Following Our Heart

         Our emotions control our actions in everything we do. When we are hungry, we eat. When we are in love, we get married. When we are angry, we often hurt others or ourselves. The 1951 film, A Streecar Named Desire, directed by Elia Kazan, is based on the 1947 play written by Tennessee Williams. The first time I say this movie I was in high school, but it left a memorable mark. It has been found that the emotion of desire can drive someone, even a sibling, into jealous rages and often indulging in sly and sneaky tactics.

         Blanche (Vivien Leigh), the sister of Stella (Kim Hunter), always wants someone or something to fill the void she has in her heart due to the death of her first love. She is depressed and lonely, and this has led to major jealousy of her sister, who is more or less happily married to Stanley (Marlon Brando). Both the sisters are extremely different from one another. Unlike the monogamous and steady Stella, throughout the story, Blanche desires many men and even falls for a very young boy. Also she has been fired at the high school were she had been teaching for wanting one of her English students. She started to turn to strangers for help because those who had loved her no longer did and were often very ashamed of her.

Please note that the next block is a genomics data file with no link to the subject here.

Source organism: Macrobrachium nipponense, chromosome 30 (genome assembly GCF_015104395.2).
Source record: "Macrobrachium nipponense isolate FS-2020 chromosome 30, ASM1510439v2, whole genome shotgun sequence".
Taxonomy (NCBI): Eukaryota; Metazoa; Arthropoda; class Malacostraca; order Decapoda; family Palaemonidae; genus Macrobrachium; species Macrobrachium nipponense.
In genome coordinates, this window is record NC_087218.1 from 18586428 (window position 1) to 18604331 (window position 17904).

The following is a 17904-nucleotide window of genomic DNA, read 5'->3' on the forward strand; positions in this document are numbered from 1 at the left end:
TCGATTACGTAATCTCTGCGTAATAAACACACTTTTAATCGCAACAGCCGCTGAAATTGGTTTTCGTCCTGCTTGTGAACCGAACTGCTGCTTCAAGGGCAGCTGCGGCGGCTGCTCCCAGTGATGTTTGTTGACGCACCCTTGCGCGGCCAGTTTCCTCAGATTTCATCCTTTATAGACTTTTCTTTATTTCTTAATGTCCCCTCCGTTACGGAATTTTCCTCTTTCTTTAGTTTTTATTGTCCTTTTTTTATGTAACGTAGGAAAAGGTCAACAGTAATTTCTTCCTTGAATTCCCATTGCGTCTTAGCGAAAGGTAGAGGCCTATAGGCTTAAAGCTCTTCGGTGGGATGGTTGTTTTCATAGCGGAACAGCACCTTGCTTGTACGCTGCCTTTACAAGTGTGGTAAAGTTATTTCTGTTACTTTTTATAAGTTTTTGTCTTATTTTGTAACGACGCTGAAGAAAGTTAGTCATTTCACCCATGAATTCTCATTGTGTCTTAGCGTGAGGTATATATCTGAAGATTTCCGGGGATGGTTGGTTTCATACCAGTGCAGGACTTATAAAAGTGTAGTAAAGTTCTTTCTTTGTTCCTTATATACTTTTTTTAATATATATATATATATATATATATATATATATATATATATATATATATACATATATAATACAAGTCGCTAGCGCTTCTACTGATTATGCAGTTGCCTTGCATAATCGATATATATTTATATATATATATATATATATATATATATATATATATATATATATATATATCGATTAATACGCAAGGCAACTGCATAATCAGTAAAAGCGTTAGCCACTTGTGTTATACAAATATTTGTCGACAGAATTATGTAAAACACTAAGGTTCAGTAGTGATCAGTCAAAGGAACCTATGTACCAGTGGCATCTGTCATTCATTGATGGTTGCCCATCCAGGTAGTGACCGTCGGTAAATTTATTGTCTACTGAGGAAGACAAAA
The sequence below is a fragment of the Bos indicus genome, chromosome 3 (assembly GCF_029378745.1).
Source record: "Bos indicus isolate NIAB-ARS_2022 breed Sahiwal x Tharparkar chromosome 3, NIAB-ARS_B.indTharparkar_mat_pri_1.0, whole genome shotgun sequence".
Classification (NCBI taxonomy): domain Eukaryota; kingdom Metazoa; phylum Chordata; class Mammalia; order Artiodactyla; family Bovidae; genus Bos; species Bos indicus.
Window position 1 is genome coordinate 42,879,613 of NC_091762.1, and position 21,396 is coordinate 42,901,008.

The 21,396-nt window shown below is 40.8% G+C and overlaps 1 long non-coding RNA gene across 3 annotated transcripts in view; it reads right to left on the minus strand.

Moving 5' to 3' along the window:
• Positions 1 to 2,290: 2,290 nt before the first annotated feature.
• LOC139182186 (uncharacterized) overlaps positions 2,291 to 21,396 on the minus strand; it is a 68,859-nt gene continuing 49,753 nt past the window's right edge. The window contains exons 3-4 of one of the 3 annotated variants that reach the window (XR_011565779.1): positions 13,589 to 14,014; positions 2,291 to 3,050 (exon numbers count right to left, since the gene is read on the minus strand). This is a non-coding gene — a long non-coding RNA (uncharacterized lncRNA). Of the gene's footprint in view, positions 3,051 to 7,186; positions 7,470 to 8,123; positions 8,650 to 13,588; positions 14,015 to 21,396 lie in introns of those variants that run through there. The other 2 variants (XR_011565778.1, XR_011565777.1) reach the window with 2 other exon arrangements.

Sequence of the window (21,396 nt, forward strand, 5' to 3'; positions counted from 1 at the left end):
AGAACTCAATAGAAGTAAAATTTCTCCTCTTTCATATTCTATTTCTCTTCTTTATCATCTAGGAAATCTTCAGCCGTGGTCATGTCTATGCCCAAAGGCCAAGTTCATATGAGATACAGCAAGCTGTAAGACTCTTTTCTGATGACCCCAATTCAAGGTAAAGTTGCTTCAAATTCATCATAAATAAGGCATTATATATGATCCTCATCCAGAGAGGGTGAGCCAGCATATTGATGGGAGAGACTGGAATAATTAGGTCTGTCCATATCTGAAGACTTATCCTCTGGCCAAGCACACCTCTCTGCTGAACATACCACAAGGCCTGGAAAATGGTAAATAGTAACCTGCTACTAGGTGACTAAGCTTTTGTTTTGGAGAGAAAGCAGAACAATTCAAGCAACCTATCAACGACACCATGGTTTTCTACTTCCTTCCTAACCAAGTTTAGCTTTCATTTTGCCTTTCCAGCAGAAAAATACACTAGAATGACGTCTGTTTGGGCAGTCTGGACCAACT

Emotions can make us do the craziest of things. People should normally trust their instincts and follow their heart, but in the story I would suggest otherwise. I learned and realized from this story that sometimes there is exceptions. If the path is heading toward a destructive end, then it becomes harder, leading to worse choices. Sometimes women who are insecure or depressed turn to sexual desires of men to feel more wanted and loved. Unfortunately this does not help the situation; and, although they may feel good physically for a brief time, they still hurt mentally.

Jaclyn Ramage

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